Third, he takes one day at a time. 

When a problem arises he deals with it specifically. He doesn’t remind his partner that she may have irritated him yesterday, nor does he wave past mistakes in front of her. Instead, he tries to turn these potentially problematic situations into a happy time by utilizing his creativity. (For example, a wrong turn on a vacation jaunt can be the start of a new adventure. The creative person concentrates on what he can see and learn from this mistake rather than on the few minutes lost.) 

Today, car accidents, heart attacks, and various other tragedies claim the lives of thousands of people daily. It would help all Christians to remember that God has blessed them greatly by allowing them to enjoy the company of those they love. Because the Christian does not know what God has for him in the future, he should live each day with his loved ones as if it were the last.

Fill In the Blank or Answer the Question:

1.     Lesson One is titled “Deciding on ___________________ in Marriage.”

2.     Approximately one-third of married couples are concluding that marriage is ______________________________________________ .

3.     Are Christians exempt from marital problems? ___________ .

4.     A successful marriage takes ____________________ .

5.     ______________________ sets forth the principles ________________ for guiding a marriage ______________________________ .

6.     God is ____________________________________________________ .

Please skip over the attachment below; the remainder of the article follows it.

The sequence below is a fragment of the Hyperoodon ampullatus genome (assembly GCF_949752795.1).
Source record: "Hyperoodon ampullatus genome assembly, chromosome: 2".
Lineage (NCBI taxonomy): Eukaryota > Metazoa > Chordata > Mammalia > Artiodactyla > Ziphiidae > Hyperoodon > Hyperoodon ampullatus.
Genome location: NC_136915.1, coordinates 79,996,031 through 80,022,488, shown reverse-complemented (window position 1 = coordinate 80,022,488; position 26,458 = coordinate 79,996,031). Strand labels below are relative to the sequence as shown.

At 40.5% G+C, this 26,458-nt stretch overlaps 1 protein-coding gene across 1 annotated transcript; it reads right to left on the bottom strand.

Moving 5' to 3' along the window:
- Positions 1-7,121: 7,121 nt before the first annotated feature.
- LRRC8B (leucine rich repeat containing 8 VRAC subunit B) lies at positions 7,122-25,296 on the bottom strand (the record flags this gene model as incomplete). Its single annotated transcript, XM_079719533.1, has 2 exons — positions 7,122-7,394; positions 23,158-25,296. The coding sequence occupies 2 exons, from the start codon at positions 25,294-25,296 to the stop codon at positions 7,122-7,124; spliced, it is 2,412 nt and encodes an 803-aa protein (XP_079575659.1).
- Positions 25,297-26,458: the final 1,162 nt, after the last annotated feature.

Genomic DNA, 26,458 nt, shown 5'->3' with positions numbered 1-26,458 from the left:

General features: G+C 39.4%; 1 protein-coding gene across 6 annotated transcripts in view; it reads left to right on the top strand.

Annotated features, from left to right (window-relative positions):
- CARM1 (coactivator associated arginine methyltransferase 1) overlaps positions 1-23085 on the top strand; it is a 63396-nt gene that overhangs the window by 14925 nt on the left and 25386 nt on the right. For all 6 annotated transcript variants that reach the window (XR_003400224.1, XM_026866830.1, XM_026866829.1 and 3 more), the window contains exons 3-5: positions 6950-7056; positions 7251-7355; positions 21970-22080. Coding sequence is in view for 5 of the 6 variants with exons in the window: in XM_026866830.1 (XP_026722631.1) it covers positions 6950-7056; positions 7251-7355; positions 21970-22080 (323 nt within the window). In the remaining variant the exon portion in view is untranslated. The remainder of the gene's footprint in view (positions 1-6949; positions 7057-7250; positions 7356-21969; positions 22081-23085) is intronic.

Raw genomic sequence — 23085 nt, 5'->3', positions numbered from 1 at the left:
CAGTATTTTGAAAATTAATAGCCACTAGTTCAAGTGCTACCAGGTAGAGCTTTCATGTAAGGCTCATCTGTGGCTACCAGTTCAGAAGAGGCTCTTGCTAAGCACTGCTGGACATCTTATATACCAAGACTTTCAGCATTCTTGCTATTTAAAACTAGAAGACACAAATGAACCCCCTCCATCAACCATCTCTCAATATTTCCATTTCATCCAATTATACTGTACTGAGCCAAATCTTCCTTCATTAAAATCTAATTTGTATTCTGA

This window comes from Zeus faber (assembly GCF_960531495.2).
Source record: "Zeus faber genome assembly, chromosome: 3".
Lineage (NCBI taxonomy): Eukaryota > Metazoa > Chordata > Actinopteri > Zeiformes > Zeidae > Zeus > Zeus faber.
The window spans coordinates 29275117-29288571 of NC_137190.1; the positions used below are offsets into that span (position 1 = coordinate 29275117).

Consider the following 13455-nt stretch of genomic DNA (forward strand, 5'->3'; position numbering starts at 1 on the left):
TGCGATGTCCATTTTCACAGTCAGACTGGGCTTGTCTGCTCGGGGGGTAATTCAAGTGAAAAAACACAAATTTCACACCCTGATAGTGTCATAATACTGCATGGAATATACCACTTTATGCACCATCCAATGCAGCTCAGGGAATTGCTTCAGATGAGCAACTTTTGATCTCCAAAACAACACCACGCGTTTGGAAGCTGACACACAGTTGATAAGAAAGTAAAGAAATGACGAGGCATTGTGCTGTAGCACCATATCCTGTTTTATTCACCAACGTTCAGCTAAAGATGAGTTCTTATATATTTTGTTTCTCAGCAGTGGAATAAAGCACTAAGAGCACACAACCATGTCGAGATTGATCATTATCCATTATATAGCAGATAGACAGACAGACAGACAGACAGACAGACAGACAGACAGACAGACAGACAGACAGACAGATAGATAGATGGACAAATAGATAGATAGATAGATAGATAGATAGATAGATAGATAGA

7.     In Ps. 18:30, what does the word “buckler” mean in Hebrew? __________________ . What does it mean in a regular dictionary? __________________ .

8.     Who can a Christian depend on when seeking a life partner? _________ .

9.     What two things remind us that God cares for His children?

A.   His provision for ______________________ .

B.    His daily ____________________________ .

10.  Marriage is a binding union till ________________________________ .

11.  _______________ can not be an escape for those who know Christ.

12.  The Israelites’ ________________________ motivated Moses’ sanction.

13.  God says that one can remarry only if their __________ spouse ______ .

14.  If a second marriage has already occurred, the Christian must ask

______________________ and __________________________ to make

the second marriage ______________________ .

15.  For the man, certain avenues of service are now __________________ .

16.  _____________________ is the believer’s ______________________ .

17.  The Christian couple must strive daily to:

A.   _____________________________________________________ .

B.    _____________________________________________________ .

18.  Problems need a _____________________ , not a _______________________________________ .

19.  Exaggerating a problem will __________________________________ .

20.  Ignoring a problem will ______________________________________ .

21.  When something is wrong, Christians

A.   ___________________________________________

B.    ___________________________________________

C.   They don’t _________________________________

22. Three problem-solving principles: (1) attack the ___________ not the __________ (2) keep things in ___________
(3) take ______________ .